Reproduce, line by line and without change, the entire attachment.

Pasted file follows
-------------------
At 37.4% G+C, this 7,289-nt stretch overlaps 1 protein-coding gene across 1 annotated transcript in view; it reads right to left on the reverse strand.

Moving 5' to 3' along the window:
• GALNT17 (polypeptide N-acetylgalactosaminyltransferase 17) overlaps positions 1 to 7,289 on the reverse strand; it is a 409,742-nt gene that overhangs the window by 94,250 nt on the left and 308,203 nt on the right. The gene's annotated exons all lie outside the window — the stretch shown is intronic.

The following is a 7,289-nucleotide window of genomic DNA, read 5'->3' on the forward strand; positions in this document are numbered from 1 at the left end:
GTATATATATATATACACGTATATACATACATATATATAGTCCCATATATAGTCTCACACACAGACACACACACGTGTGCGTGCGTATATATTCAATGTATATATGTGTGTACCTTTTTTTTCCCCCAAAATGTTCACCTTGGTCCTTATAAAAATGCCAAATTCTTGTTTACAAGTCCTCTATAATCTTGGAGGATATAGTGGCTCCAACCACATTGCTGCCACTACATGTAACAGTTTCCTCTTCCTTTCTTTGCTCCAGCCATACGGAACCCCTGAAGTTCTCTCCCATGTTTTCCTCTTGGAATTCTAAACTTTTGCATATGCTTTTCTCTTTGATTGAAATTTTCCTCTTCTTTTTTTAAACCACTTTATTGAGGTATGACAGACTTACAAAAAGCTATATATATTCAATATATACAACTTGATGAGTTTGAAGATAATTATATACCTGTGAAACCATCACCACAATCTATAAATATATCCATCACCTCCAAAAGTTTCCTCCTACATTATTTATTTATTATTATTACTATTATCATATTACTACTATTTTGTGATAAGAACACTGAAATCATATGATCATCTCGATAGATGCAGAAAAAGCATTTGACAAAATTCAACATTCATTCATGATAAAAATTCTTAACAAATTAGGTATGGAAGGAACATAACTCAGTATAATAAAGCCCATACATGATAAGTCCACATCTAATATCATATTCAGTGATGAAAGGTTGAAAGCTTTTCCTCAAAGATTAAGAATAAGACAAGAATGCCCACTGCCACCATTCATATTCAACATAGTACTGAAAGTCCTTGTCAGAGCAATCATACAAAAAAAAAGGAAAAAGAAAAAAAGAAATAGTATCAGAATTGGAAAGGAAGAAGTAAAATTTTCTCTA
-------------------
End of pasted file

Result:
At 37.4% G+C, this 7,289-nt stretch overlaps 1 protein-coding gene across 1 annotated transcript in view; it reads right to left on the reverse strand.

Moving 5' to 3' along the window:
• GALNT17 (polypeptide N-acetylgalactosaminyltransferase 17) overlaps positions 1 to 7,289 on the reverse strand; it is a 409,742-nt gene that overhangs the window by 94,250 nt on the left and 308,203 nt on the right. The gene's annotated exons all lie outside the window — the stretch shown is intronic.

The following is a 7,289-nucleotide window of genomic DNA, read 5'->3' on the forward strand; positions in this document are numbered from 1 at the left end:
GTATATATATATATACACGTATATACATACATATATATAGTCCCATATATAGTCTCACACACAGACACACACACGTGTGCGTGCGTATATATTCAATGTATATATGTGTGTACCTTTTTTTTCCCCCAAAATGTTCACCTTGGTCCTTATAAAAATGCCAAATTCTTGTTTACAAGTCCTCTATAATCTTGGAGGATATAGTGGCTCCAACCACATTGCTGCCACTACATGTAACAGTTTCCTCTTCCTTTCTTTGCTCCAGCCATACGGAACCCCTGAAGTTCTCTCCCATGTTTTCCTCTTGGAATTCTAAACTTTTGCATATGCTTTTCTCTTTGATTGAAATTTTCCTCTTCTTTTTTTAAACCACTTTATTGAGGTATGACAGACTTACAAAAAGCTATATATATTCAATATATACAACTTGATGAGTTTGAAGATAATTATATACCTGTGAAACCATCACCACAATCTATAAATATATCCATCACCTCCAAAAGTTTCCTCCTACATTATTTATTTATTATTATTACTATTATCATATTACTACTATTTTGTGATAAGAACACTGAAATCATATGATCATCTCGATAGATGCAGAAAAAGCATTTGACAAAATTCAACATTCATTCATGATAAAAATTCTTAACAAATTAGGTATGGAAGGAACATAACTCAGTATAATAAAGCCCATACATGATAAGTCCACATCTAATATCATATTCAGTGATGAAAGGTTGAAAGCTTTTCCTCAAAGATTAAGAATAAGACAAGAATGCCCACTGCCACCATTCATATTCAACATAGTACTGAAAGTCCTTGTCAGAGCAATCATACAAAAAAAAAGGAAAAAGAAAAAAAGAAATAGTATCAGAATTGGAAAGGAAGAAGTAAAATTTTCTCTA